InRange TV: The Gun TV Show for Gun People

Ian McCollum, of, and Karl Kasarda, who has often appeared in Forgotten Weapon’s 2-gun videos, have announced their project for an online TV show – called “InRange TV” – which is intended to succeed where syndicated television shows about guns have failed: In being informative, drama-free, and factually accurate. The first episode is currently available for a small fee on their website; I highly recommend readers check it out. The trailer is below:

Nathaniel F

Nathaniel is a history enthusiast and firearms hobbyist whose primary interest lies in military small arms technological developments beginning with the smokeless powder era. In addition to contributing to The Firearm Blog, he runs 196,800 Revolutions Per Minute, a blog devoted to modern small arms design and theory. He is also the author of the original web serial Heartblood, which is being updated and edited regularly. He can be reached via email at


  • RocketScientist

    Nevah bin done befoh’

    • 262

      Sons of Guns had commercials. I guess the community gets the hosts and shows it deserves.

      • Just Because

        Was unaware Sons of Guns was a gun show… If I recall it was about him and his buddy whining to eachother, some chick who thinks she’s hot, and a guy who rolls through town thinking he’s tough… which he’s recently shown he’s not 😛

  • Jack Tors

    Not paying for it. Just run commercials.

    • 262

      Yep, all those shows with commercials have been fantastic.

      With commercials you pay…just with your mental health and quality of content instead.

  • sianmink

    33 seconds of black screen in a 1:25 trailer. Does that seem excessive?

    Not to take away from the show, but I hope its editing is a little tighter than the trailer.

    • Ian McCollum

      I cut the trailer to look like, well, a trailer. The show does not follow the same sort of rapid shifting style.

      • sianmink

        I don’t mind the style, but it maybe should have been done with quicker cuts, maybe some george lucas style wipes (I don’t know if those are acceptable anymore) or just smash cuts. 3 seconds of black screen between 1-3 second vignettes feels (and is) unbalanced and I don’t recall seeing any other show trailers do that.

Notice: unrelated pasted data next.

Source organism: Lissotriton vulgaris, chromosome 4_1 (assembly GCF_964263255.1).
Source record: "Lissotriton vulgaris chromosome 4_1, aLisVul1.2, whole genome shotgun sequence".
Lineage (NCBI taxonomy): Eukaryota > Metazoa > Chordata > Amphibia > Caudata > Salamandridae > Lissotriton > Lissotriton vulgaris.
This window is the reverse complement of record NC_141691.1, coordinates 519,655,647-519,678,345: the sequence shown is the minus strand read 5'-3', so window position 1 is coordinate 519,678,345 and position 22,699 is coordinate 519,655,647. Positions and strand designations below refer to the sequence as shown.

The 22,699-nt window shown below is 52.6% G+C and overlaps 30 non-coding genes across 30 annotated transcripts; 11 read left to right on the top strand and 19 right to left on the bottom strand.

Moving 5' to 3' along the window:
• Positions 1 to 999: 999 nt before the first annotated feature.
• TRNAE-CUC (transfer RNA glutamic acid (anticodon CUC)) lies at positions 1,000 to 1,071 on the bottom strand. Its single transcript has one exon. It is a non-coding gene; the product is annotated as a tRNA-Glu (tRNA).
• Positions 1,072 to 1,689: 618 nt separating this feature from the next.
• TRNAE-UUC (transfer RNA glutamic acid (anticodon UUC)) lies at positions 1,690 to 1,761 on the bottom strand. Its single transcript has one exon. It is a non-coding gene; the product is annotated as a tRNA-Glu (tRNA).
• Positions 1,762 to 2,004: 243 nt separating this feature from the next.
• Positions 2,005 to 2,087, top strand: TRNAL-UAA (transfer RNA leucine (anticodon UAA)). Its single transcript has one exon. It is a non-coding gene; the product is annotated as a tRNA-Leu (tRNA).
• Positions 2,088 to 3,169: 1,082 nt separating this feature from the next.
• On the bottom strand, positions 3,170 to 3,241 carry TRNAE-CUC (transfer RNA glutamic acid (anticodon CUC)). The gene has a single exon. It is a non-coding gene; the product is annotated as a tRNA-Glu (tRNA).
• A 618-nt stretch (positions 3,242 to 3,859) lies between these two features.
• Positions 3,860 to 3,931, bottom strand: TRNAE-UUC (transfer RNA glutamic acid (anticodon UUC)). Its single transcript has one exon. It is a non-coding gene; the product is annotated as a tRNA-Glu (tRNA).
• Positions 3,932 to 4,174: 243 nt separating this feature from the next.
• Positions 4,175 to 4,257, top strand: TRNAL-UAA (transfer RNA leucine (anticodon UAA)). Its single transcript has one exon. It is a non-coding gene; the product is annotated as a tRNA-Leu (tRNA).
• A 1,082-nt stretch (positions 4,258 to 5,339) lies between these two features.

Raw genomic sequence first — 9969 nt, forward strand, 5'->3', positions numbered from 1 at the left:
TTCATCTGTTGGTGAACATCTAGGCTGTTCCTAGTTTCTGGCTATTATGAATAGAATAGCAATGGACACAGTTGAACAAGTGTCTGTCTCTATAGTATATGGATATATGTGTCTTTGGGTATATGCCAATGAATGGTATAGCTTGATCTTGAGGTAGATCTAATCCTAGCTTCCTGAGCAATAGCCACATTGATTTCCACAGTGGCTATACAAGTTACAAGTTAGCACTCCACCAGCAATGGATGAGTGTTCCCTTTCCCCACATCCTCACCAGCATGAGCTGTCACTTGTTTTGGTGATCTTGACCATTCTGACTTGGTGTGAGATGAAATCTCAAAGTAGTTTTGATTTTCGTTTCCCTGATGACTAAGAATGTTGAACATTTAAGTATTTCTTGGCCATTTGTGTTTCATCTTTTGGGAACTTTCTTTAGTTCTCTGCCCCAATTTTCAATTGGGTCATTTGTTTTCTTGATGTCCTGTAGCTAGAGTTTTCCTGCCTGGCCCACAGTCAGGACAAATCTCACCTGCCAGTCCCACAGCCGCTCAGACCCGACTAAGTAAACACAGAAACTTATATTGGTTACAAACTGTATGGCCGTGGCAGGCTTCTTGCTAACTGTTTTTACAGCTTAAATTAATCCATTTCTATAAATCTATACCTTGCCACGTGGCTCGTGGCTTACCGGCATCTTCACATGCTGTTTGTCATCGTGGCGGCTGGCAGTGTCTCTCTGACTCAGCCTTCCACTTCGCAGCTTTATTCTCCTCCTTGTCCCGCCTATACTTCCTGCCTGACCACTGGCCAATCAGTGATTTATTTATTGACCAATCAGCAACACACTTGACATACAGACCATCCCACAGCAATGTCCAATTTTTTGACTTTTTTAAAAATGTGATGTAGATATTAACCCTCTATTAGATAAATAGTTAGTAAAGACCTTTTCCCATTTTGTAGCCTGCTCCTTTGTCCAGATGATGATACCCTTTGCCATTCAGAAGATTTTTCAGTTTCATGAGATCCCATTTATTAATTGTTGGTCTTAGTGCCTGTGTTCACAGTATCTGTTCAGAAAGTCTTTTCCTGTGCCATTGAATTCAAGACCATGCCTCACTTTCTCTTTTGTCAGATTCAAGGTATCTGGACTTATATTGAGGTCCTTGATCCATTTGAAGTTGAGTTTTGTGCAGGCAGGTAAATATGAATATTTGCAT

The extended preview looks great.

    • Ian McCollum

      Here’s the new extended trailer:

  • Michael R. Zupcak

    Going about it all wrong. Most people don’t want to pay per episode (including me).

    A lot of people bootleg (i.e. Bit Torrent) just about everything they download.

    The smart companies that stream for free (i.e. Hulu) have essentially beaten them at their own game because they’re willing to watch the ads if they don’t have to pay, which is essentially still “paying” Hulu.

    You’re NEVER (yeah, I said it) going to get hundreds of thousands or millions of viewers paying $2.99 an episode, and it’s just that simple.
    However, if you broadcast your show free of charge and subsidize with ads, there’s a good chance that quality content+free viewing will lead to MASSIVE subscription which will lead to ad revenue far superior to any nickle-and-dime tactics.

    • Mr. Fahrenheit

      That’s a debatable point, I guess.

      Though I would hope a pay per model would avoid what I consider to be the most annoying thing about commercial sponsored series: There’s never a piece of gear or a firearm the show doesn’t like.

      I know this is also a complaint of print media readers, but, I haven’t seen a gun show on TV in a while that I truly enjoyed. I set the DVR to record them and I just wind up fast forwarding through most of the show – if not all of it.

      I wouldn’t mind paying $3 an episode if it was heavy into revolvers and less about ARs and AKs. More about historical firearms and less about seeking cover during a sh*t storm of blazing guns. More about craftsman and their methods and less about dragging guns through mud and snow and lakes and freezers and gasoline and chocolate pudding to see if they still fire.

      So there you go Mr. McCollum. Now please the masses.

      • Ian McCollum

        Yep, we will definitely talk about the negatives of products when we see them. However, I expect that there will be relatively little new-manufacture products in the show – we just aren’t really interested in things like new grips or rail systems or the like. The two pieces of gear that will be in upcoming shows, for example, are an EFA-2K Makarov holster (definitely pros and cons there) and a WWII-era Swiss ammo bandolier. Gear that is different and interesting, rather than being just another nylon-and-velcro tac vest add-on.